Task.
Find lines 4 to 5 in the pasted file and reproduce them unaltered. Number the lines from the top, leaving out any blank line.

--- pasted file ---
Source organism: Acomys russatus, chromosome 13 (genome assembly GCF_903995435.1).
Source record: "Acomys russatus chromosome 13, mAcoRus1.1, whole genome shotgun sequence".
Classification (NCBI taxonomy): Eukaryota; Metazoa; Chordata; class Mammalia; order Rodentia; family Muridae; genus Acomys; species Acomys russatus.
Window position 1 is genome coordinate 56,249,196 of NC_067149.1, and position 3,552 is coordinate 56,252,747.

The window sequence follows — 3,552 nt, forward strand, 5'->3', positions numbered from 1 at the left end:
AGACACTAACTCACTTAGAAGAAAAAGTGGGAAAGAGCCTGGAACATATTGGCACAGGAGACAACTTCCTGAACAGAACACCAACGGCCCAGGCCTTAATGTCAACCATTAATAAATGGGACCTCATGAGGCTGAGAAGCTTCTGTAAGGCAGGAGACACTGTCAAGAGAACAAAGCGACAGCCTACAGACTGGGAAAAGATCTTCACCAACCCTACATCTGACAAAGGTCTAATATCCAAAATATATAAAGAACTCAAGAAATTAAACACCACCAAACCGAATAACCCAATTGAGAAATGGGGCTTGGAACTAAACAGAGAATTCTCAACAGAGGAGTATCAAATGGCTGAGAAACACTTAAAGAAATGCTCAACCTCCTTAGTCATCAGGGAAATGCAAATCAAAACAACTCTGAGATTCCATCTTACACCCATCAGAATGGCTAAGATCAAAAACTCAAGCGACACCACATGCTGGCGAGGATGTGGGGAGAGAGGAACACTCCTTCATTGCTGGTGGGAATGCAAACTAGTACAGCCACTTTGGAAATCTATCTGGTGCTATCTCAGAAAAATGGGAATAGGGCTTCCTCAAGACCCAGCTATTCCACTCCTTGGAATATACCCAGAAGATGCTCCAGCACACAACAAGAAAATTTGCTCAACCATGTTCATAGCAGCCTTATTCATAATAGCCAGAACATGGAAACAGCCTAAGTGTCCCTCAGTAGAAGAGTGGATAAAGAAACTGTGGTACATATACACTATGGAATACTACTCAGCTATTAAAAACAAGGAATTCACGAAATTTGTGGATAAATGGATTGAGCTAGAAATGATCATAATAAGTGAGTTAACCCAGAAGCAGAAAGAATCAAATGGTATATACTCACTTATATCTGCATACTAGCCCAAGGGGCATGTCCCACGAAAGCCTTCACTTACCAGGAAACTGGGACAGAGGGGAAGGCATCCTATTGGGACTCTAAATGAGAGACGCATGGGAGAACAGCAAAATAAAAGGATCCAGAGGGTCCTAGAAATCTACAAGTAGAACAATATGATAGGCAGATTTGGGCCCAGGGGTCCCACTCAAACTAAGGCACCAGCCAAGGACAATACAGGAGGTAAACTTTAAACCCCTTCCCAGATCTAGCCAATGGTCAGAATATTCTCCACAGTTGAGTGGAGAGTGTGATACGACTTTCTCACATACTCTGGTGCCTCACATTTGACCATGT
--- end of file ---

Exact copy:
Window position 1 is genome coordinate 56,249,196 of NC_067149.1, and position 3,552 is coordinate 56,252,747.

The window sequence follows — 3,552 nt, forward strand, 5'->3', positions numbered from 1 at the left end: